We are becoming locals in "The Stow"

Thankful we packed the hats and scarves. Just a bit chilly compared to Melbourne!

Thankful we packed the hats and scarves. Just a bit chilly compared to Melbourne!

Pete Astor ripping it up at the amazing Bush Hall

Pete Astor ripping it up at the amazing Bush Hall

Can we take these guys home with us. Loving our reuinion with dear friends The Butterflies of Love.

Can we take these guys home with us. Loving our reuinion with dear friends The Butterflies of Love.

Butterflies, breakfasts and tin hats

Well it’s been a fun and entertaining start to our London adventure. We’re into day two now and feeling pretty relaxed about things.

I had an illuminating chat with my Uber driver on our way to the hotel from the airport. Despite his relative youth (27) he was able to set me straight on a wide range of subjects – apparently Brexit is an amazing opportunity for everyone in the UK; it’s impossible to win an argument with a woman; and if you invest in real estate you’re guaranteed a 200% return on your investment. Who knew I was wrong on so many fronts? Needless to say the hour-long drive didn’t exactly fly by, but I did enjoy taking in the sights of London out the window. 

As Pete mentioned, we’re staying in Walthamstow, and it seems like the place to be right now. Reminds me a little of Preston or Reservoir back home in Melbourne: a nice mix of local markets, mum-and-pop shops and little cafes and bakeries with good coffee….  just with a few extra double decker buses cruising around. And although we’ve barely left the area we’ve managed to catch up with a bunch of old friends we haven’t seen in such a long time.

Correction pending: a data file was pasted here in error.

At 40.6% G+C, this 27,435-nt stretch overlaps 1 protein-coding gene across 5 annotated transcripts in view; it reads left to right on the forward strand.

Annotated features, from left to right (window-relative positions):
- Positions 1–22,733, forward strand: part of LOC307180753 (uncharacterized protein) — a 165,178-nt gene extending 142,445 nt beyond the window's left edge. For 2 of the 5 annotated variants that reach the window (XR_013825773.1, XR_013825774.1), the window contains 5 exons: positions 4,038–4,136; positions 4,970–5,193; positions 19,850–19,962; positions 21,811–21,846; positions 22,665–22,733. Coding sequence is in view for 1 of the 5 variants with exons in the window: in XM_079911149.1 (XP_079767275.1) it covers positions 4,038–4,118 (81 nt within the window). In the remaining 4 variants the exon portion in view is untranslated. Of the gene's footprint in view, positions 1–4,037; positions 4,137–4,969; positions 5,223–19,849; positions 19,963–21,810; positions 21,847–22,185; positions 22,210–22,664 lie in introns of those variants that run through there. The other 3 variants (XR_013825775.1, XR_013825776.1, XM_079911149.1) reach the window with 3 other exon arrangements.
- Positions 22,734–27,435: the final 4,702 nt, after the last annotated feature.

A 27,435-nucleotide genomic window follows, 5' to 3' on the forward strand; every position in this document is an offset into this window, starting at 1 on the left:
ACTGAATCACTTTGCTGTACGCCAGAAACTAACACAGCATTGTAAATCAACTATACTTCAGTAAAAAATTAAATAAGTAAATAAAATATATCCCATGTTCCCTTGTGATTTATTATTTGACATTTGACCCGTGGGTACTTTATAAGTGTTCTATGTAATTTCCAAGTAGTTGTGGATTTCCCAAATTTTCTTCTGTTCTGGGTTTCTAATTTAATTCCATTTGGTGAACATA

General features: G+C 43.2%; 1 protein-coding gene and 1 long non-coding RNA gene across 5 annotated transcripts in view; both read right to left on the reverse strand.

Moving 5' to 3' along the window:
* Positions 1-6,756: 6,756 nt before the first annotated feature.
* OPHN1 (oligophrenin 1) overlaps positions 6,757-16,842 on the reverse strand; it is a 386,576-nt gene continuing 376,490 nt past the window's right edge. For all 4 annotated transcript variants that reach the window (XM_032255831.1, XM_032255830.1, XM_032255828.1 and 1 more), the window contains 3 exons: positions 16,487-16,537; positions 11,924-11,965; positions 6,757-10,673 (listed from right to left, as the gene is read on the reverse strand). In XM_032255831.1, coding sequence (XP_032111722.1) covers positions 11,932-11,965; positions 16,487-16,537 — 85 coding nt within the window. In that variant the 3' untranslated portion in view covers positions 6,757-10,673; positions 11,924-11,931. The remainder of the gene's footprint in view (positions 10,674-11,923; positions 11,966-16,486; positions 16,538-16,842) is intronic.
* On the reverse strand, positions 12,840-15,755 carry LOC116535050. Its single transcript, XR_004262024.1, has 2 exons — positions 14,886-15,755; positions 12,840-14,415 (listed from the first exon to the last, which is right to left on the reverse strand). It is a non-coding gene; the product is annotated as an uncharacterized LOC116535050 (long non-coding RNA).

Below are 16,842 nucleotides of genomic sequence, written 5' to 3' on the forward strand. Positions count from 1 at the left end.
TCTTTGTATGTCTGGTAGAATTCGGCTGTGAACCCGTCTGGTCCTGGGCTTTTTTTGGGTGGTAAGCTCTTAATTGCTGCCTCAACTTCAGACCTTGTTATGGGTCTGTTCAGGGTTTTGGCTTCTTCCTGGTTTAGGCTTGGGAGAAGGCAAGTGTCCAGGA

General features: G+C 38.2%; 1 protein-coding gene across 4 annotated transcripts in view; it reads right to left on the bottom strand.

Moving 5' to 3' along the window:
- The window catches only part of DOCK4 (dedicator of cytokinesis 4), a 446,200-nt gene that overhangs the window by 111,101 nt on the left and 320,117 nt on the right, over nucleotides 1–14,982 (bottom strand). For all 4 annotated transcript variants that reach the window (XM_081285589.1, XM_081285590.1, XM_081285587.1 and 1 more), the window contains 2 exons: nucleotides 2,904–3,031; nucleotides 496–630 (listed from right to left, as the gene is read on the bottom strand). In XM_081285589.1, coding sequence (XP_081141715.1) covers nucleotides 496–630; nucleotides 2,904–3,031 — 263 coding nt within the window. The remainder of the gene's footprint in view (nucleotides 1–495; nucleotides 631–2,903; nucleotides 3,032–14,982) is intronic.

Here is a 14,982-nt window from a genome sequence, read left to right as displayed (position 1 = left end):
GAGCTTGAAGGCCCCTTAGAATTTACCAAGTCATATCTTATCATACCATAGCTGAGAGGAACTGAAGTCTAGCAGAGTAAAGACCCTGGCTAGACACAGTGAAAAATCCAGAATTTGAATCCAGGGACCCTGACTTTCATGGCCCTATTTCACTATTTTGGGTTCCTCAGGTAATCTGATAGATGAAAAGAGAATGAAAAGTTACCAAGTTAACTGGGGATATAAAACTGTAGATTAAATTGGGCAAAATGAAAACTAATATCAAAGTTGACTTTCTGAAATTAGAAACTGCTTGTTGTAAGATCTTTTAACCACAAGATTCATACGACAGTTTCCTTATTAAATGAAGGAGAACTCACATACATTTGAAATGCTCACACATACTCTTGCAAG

The Butterflies of Love barrelled into town yesterday bringing with them their own special brand of chaos. They arrived in London on three separate flights as they’re spread between Boston, New Jersey and Connecticut now. Since then, we’ve been sharing our various life stories from the last ten years. Kids, new music projects and London’s changing culinary identity have dominated the conversations so far. There’s been a bit of debate about how London’s new breakfasts compare with the classic fry-ups. My spinach and ricotta quiche with rocket at this morning’s gathering at Today Bread was ok but the toasties (a favourite of the locals) got a lukewarm response from our American friends. We’ll see how things play out.